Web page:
Setting aside 35% for unanticipated expenses is the minimum. When my wife and I first started our life together, we did not make very much. But we still lived off about half of our take-home pay. We were fresh out of college and did not have a very high lifestyle. After starting a family it becomes much more difficult, but not impossible, to save money. Remember that even if you don’t earn very much, probably a family somewhere is living on half of what you make and doing just fine.
If you are well off, you can set your sights even higher. Think of learning to live frugally and still be content as part of the emotional training you need to weather a financial storm. That training starts with living within a budget even when financial conditions are good. Some productive families live off less than 15% of their take-home pay and still save, invest or donate generously with the other 85%.
Frugality is a skill needed to live a good life. It is a mindset best learned from parents, but even if yours were spendthrifts you can reeducate yourself and learn to view money differently. The poor buy things; their homes are cluttered with them. The middle class buys liabilities on which they have to make payments, such as second homes, luxury cars and boats. The rich buy investments that pay them money.
If you want to break your poor or middle-class mindset and learn how to be frugal, help is available. In addition to Ramsey’s course, I recommend Dana Adams’s blog “Mrs. Moneymaker”, which describes where to find deals, both locally and on the Internet, that will stretch your family’s budget. Not only will these suggestions save you money, but the mindset of frugality is contagious and will help you overcome any bad habits you may have learned growing up.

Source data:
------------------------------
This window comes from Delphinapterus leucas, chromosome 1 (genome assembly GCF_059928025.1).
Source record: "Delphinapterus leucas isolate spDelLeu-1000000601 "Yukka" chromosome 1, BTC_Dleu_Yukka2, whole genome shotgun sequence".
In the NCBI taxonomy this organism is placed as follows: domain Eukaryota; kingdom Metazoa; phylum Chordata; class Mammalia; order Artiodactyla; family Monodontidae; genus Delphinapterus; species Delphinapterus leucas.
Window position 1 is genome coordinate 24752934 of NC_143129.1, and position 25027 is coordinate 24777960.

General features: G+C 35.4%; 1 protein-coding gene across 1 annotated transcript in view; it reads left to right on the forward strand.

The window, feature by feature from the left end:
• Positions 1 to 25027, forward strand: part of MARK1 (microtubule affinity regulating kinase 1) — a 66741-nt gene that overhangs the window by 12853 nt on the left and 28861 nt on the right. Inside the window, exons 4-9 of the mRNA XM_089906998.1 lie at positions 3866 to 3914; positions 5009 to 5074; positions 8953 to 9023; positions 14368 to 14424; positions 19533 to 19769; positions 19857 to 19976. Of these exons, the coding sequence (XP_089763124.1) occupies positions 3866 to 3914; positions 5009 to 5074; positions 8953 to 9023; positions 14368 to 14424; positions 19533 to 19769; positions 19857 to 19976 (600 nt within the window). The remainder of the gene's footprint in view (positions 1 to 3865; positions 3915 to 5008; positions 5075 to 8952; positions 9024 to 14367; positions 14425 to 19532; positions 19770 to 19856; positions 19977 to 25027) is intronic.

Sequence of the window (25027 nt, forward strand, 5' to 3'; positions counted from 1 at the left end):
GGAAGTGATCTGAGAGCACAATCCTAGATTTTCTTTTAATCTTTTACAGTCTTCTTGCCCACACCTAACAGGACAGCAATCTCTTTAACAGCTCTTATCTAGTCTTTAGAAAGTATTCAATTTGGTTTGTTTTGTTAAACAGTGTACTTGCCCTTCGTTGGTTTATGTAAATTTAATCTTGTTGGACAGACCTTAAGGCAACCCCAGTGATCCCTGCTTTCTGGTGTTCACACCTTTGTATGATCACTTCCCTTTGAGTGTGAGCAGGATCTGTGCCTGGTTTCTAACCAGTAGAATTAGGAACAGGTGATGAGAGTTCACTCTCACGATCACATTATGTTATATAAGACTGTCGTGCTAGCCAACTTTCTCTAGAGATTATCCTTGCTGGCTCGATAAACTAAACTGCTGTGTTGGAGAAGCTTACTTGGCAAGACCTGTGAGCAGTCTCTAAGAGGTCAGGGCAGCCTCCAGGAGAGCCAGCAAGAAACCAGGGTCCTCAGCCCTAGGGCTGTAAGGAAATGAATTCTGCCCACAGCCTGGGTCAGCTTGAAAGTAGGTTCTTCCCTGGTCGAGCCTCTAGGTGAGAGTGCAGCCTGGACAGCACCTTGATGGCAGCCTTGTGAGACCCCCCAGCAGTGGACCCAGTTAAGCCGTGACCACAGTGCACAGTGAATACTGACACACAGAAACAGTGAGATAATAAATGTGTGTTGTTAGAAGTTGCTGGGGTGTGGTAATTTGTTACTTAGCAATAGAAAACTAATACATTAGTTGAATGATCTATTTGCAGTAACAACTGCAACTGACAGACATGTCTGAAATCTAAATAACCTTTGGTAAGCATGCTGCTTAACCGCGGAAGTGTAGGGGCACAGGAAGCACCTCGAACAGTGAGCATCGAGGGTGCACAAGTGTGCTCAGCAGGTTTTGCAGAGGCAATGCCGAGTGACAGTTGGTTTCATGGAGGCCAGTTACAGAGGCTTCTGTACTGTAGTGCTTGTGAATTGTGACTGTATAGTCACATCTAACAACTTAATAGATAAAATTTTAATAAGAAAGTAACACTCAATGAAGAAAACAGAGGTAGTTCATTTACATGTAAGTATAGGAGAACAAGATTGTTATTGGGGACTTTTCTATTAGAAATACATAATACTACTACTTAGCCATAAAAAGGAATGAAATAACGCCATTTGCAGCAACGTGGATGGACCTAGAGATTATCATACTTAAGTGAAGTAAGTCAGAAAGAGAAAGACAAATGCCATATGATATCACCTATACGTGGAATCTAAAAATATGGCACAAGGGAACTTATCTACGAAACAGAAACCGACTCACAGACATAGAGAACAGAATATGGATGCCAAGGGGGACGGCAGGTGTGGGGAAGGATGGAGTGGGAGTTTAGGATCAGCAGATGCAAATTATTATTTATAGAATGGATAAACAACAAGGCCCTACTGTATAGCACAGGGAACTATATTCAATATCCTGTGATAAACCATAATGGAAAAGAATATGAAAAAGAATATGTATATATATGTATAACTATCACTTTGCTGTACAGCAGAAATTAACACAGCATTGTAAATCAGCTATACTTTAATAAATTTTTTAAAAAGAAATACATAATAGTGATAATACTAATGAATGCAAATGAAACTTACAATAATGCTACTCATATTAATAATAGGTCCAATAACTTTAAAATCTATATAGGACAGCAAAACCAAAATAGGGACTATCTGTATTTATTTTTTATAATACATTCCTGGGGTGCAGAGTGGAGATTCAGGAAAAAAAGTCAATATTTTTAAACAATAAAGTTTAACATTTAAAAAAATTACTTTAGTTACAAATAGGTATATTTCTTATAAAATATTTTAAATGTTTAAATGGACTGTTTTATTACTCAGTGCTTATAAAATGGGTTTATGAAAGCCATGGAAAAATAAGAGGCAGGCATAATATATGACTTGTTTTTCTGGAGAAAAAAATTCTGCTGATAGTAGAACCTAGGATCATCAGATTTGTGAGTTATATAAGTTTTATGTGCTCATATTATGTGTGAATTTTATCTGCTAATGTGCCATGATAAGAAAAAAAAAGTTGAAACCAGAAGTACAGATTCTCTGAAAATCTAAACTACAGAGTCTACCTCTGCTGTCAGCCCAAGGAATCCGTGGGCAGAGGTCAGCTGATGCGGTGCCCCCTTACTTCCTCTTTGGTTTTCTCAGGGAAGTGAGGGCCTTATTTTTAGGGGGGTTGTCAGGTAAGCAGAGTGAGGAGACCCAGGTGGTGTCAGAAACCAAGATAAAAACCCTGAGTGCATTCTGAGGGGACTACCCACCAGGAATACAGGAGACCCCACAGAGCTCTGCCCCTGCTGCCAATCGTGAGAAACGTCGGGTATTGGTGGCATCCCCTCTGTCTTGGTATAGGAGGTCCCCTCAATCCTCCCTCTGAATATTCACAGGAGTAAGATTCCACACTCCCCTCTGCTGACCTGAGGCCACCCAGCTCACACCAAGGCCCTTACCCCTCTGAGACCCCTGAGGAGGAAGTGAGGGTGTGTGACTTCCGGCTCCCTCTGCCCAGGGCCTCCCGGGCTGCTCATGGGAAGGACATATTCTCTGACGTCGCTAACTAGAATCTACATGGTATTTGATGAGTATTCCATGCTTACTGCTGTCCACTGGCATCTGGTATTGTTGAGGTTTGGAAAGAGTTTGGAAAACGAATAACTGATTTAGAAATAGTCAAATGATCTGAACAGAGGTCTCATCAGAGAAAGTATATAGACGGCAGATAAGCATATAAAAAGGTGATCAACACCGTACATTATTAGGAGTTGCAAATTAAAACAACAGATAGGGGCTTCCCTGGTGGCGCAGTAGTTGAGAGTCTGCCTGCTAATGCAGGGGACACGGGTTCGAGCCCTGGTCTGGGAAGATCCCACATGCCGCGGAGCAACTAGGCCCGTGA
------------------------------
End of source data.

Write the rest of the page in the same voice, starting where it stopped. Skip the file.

Once you’ve set your budget so money is left over after paying the bills each month, in step 4 you automate your cash flow to promote saving and investing.
Every month, have 10% transferred into your retirement account before you receive your paycheck. Then automate the transfer of 25% of your take-home pay into an investment account a day or two after your paycheck is deposited. Automating your savings makes savings a high priority and ensures that you pay yourself first. This investment account will grow over time, and you can use it to pay for big emergencies and charitable gifts.